I appreciate that you speak about the importance of play on your website, it is a topic I have researched in my field of sport management and often feel that it is overlooked. Why do you feel that play is so important to us and how does Fireside Games contribute to that?

I feel that “play” has gotten a bad reputation over the years. Especially in our society, down-time is often viewed as wasted time and that’s unfortunate. We are creatures based on the idea of playing. Whether it’s simply spending time with our friends or participating in an organized activity, it’s how we bond, grow, and relax. Good play has an almost medical effect that can reduce stress and sooth our nerves. It can build new friendships or solidify existing ones. We’re big fans of play, and we chose to focus on games to best deliver that to everyone. Games are highly social, portable, and don’t require a lot of time to get a lot of enjoyment.

I read that you have designed games with your wife. What is the process like designing with her and how does it differ from designing on your own?

Anne-Marie and I have actually worked together on all our games to some degree. I tend to come up with a concept for a game and will work on that by myself until I’ve got the mechanics and basic rules figured out before I show it to her. I might even have a rough but playable version and somewhere around here is where Anne-Marie comes in as the first step in the screening process. She has several superpowers, one of which is to make sure our games stay streamlined and not overly complex. When it came to her game Bears! she had the entire concept and rules worked out before she showed that one to me. I contributed a few ideas, some of which were worth keeping, and she finalized the game after a few playtests. We always bounce design ideas off of each other and are constantly thinking about everything from how a certain component should be created to the advertising and marketing of a game. It’s a very collaborative partnership.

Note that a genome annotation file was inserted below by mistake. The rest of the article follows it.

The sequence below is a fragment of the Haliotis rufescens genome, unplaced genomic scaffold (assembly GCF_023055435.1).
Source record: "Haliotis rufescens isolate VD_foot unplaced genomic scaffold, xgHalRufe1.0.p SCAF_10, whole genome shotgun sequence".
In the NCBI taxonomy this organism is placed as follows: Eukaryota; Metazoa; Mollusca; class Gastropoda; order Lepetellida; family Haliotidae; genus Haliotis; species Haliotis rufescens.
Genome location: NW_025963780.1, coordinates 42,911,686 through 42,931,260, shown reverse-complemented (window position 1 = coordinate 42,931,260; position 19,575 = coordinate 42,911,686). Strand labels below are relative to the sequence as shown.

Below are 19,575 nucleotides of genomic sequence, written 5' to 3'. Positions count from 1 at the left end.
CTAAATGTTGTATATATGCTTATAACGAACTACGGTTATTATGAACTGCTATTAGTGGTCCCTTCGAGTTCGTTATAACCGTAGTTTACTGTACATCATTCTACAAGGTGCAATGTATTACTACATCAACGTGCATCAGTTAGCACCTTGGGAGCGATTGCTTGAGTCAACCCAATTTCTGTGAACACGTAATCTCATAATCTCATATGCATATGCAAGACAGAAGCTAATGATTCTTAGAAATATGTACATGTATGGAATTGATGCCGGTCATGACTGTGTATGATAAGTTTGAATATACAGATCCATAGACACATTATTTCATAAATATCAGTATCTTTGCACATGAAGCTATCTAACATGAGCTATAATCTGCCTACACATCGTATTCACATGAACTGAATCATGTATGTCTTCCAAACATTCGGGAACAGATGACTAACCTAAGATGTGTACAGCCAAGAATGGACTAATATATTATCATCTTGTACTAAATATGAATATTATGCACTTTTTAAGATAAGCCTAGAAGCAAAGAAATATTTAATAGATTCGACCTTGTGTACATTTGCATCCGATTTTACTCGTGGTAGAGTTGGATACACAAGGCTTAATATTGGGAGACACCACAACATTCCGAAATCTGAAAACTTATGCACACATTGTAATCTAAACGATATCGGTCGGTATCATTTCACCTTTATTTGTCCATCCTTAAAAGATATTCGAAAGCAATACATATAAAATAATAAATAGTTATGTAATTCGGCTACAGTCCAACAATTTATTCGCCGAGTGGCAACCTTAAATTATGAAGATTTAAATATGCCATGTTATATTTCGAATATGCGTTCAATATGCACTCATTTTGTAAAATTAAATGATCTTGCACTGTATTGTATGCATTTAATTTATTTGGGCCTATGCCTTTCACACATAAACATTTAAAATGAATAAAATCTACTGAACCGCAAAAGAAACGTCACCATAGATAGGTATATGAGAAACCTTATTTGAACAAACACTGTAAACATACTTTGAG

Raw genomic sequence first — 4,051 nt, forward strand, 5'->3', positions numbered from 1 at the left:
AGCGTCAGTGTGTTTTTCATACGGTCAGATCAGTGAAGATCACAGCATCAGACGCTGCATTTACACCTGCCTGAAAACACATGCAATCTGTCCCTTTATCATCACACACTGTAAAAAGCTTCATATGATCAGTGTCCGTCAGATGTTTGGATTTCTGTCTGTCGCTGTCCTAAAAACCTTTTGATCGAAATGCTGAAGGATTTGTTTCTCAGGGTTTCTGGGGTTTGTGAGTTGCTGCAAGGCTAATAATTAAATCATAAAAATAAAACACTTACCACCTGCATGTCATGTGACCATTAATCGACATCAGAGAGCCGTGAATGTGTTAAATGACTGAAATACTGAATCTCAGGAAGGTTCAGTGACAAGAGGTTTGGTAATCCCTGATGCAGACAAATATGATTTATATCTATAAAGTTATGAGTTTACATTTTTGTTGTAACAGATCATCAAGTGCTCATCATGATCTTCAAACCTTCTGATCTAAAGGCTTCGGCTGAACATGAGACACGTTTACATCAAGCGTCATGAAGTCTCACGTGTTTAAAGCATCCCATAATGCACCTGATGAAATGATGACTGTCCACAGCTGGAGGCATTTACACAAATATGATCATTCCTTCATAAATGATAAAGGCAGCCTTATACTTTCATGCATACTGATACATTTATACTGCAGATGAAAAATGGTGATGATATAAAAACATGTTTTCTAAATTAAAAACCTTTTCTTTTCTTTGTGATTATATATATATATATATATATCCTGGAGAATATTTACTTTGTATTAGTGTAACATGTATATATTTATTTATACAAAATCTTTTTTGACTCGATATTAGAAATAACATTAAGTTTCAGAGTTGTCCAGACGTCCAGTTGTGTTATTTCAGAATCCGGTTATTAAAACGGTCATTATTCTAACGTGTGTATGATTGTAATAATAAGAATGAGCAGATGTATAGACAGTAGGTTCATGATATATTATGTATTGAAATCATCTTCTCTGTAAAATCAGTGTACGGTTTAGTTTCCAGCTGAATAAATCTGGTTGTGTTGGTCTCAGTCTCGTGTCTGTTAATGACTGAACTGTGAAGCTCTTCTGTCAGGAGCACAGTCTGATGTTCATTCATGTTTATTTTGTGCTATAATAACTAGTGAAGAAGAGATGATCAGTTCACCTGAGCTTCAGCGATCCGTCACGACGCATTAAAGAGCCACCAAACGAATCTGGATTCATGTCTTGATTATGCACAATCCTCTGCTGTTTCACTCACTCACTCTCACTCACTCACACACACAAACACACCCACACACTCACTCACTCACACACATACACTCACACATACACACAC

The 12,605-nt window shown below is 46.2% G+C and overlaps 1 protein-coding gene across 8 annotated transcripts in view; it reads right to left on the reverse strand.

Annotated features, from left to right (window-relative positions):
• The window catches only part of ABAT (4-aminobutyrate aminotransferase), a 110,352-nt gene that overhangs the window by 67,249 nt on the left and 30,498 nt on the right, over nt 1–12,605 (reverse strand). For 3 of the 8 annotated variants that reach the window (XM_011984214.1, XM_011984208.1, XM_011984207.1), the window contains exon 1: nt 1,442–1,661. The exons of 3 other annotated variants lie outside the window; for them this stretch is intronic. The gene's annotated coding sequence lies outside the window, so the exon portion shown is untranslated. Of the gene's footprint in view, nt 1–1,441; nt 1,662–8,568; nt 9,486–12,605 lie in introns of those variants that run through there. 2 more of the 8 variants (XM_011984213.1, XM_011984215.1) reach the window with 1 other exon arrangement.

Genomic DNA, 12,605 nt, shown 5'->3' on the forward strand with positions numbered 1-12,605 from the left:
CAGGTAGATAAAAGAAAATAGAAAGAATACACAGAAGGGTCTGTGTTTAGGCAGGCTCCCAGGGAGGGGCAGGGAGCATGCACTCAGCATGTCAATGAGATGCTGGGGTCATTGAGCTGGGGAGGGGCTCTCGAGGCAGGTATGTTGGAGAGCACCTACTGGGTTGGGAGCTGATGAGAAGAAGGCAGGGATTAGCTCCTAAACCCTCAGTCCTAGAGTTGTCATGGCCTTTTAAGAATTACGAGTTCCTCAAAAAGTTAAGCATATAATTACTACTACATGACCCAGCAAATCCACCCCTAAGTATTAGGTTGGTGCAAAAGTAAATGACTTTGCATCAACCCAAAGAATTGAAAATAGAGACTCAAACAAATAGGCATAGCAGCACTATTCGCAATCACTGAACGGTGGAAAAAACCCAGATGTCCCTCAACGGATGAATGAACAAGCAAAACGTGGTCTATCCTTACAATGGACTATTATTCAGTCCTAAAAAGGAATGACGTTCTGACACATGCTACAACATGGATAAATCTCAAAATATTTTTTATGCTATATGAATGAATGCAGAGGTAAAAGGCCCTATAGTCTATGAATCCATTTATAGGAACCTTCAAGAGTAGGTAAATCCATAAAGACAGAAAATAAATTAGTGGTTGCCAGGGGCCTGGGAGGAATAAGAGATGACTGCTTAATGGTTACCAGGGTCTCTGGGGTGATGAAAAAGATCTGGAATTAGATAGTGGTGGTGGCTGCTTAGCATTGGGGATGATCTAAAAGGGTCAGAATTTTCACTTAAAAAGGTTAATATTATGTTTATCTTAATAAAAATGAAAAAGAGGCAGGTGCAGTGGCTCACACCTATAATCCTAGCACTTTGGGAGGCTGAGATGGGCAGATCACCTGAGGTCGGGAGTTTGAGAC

What was the first game you ever designed and what would you change now given your experience in this field? Was it ever published?

The first game I ever designed was probably the Star Trek space combat game that I came up with as a kid. I won’t go into that, but the first game I created after my return to design was a card game built around the idea of giant-robot combat. It had a very strong anime feel, and it’s never been published. Looking back at it, it’s actually not all that bad, but like all early designs it’s a bit unfocused and has some cards that are overpowered. I’d like to go back and clean up a few elements and really nail down the balance. I think there’s a great game hiding in there, and at some point it might even become a Fireside release. You never know.


I would like to shift the focus over to Dead Panic if you don’t mind. I was concerned that Dead Panic was going to simply be Castle Panic with a new coat of paint. I am happy to report that it is a vastly different game. How did the idea of Dead Panic come about and how long was the development process?

Yes, that’s probably going to be the biggest PR fight we’re going to have with Dead Panic! When Castle Panic first came out, one of the most common requests we got was “make one with zombies!” and I flat out said “No.” I wasn’t interested in repainting the game for several reasons. First off, that wasn’t going to do anything but water down the property. As a brand new company and an unknown designer, the last thing we needed was to be seen as a one-trick pony. Second, it wasn’t interesting to me as a gamer, and that’s my golden yardstick. If I don’t want to play it, why would anyone else? The irony is that one of the first concepts I came up with when working on the game that would become Castle Panic was a zombie version, and that had always been in the back of my mind as something to work on. Over time I had developed notes and ideas for a zombie version I would be happy with and that came into play in early 2012.